Learn More
Multiple theories of Attention-Deficit/Hyper-activity Disorder (ADHD) have been proposed, but one that has stood the test of time is the dopamine deficit theory. We review the narrow literature from recent brain imaging and molecular genetic studies that has improved our understanding of the role of dopamine in manifestation of symptoms of ADHD, performance(More)
CONTEXT Attention-deficit/hyperactivity disorder (ADHD) is the most prevalent psychiatric disorder of childhood. There is considerable evidence that brain dopamine is involved in ADHD, but it is unclear whether dopamine activity is enhanced or depressed. OBJECTIVE To test the hypotheses that striatal dopamine activity is depressed in ADHD and that this(More)
Attention deficit hyperactivity disorder (ADHD) is the most frequent psychiatric disorder in children, yet data are sparse on its pathophysiology. Particularly relevant are the dopamine transporters since these are the main targets of stimulant medications used for ADHD treatment. Though some imaging studies have shown increases in dopamine transporters in(More)
Attention-deficit hyperactivity disorder (ADHD) is typically characterized as a disorder of inattention and hyperactivity/impulsivity but there is increasing evidence of deficits in motivation. Using positron emission tomography (PET), we showed decreased function in the brain dopamine reward pathway in adults with ADHD, which, we hypothesized, could(More)
BACKGROUND Current efforts to study the genetic underpinnings of higher brain functions have been lacking appropriate phenotypes to describe cognition. One of the problems is that many cognitive concepts for which there is a single word (e.g. attention) have been shown to be related to several anatomical networks. Recently, we have developed an Attention(More)
CONTEXT Attention-deficit/hyperactivity disorder (ADHD)--characterized by symptoms of inattention and hyperactivity-impulsivity--is the most prevalent childhood psychiatric disorder that frequently persists into adulthood, and there is increasing evidence of reward-motivation deficits in this disorder. OBJECTIVE To evaluate biological bases that might(More)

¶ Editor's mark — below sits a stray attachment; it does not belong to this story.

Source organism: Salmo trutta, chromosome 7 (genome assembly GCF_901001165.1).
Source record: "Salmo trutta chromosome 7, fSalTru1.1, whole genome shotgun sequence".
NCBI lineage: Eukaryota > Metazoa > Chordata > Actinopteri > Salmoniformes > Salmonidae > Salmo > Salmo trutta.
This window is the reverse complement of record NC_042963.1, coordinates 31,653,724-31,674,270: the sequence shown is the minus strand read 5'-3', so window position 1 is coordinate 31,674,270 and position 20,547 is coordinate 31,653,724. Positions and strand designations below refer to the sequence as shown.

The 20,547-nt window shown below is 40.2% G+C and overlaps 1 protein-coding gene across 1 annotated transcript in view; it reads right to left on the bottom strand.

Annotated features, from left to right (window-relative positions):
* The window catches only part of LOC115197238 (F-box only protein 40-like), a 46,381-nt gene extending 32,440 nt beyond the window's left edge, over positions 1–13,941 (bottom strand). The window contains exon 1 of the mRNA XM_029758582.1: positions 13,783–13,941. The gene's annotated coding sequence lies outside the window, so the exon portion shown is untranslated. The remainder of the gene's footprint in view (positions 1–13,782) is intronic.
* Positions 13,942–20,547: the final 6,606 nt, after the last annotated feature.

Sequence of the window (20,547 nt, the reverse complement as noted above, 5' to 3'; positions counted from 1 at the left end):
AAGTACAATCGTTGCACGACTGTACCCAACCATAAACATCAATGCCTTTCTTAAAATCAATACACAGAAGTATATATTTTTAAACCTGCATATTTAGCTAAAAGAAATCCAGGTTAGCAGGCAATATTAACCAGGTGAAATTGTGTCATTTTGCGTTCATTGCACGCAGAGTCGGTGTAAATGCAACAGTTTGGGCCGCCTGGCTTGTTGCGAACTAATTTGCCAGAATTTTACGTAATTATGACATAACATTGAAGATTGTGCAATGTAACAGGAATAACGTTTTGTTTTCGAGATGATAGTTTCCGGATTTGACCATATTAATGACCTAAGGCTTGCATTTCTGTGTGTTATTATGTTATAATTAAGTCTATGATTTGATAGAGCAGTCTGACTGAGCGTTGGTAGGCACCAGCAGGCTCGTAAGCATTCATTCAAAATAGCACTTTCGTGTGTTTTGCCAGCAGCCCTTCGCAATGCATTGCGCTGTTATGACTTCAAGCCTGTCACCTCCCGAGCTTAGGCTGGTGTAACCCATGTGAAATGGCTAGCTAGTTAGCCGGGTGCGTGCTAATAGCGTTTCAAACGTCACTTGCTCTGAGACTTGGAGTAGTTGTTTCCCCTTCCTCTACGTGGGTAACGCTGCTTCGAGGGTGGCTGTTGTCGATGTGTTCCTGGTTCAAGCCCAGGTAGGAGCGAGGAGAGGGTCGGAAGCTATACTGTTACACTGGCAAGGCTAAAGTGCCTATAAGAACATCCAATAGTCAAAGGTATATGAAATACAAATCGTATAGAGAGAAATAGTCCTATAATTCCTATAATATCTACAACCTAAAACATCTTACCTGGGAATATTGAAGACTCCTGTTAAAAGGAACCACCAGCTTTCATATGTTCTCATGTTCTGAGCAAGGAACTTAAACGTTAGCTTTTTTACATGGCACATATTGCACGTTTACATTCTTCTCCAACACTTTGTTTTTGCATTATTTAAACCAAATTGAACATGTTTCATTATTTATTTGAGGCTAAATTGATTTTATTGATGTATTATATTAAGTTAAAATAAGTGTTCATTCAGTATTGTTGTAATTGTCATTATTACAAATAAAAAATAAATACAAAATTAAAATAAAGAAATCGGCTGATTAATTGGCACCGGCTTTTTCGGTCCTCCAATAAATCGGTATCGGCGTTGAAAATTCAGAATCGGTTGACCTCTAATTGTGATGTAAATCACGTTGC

Loss of control over drug taking is considered a hallmark of addiction and is critical in relapse. Dysfunction of frontal brain regions involved with inhibitory control may underlie this behavior. We evaluated whether addicted subjects when instructed to purposefully control their craving responses to drug-conditioned stimuli can inhibit limbic brain(More)
OBJECTIVE Methylphenidate is the most commonly prescribed drug for attention deficit hyperactivity disorder (ADHD), yet its therapeutic mechanisms are poorly understood. The objective of this study was to assess if methylphenidate, by increasing dopamine (neurotransmitter involved in motivation) in brain, would enhance the saliency of an academic task,(More)
Methylphenidate (Ritalin) is an effective drug in the treatment of attention deficit hyperactivity disorder. However, the doses required therapeutically vary significantly between subjects and it is not understood what determines these differences. Since methylphenidate's therapeutic effects are in part due to increases in extracellular DA secondary to(More)
Differences in reaction time (RT) variability have been documented between children with and without Attention Deficit Hyperactivity Disorder (ADHD). Most previous research has utilized estimates of normal distributions to examine variability. Using a nontraditional approach, the present study evaluated RT distributions on the Conners' Continuous(More)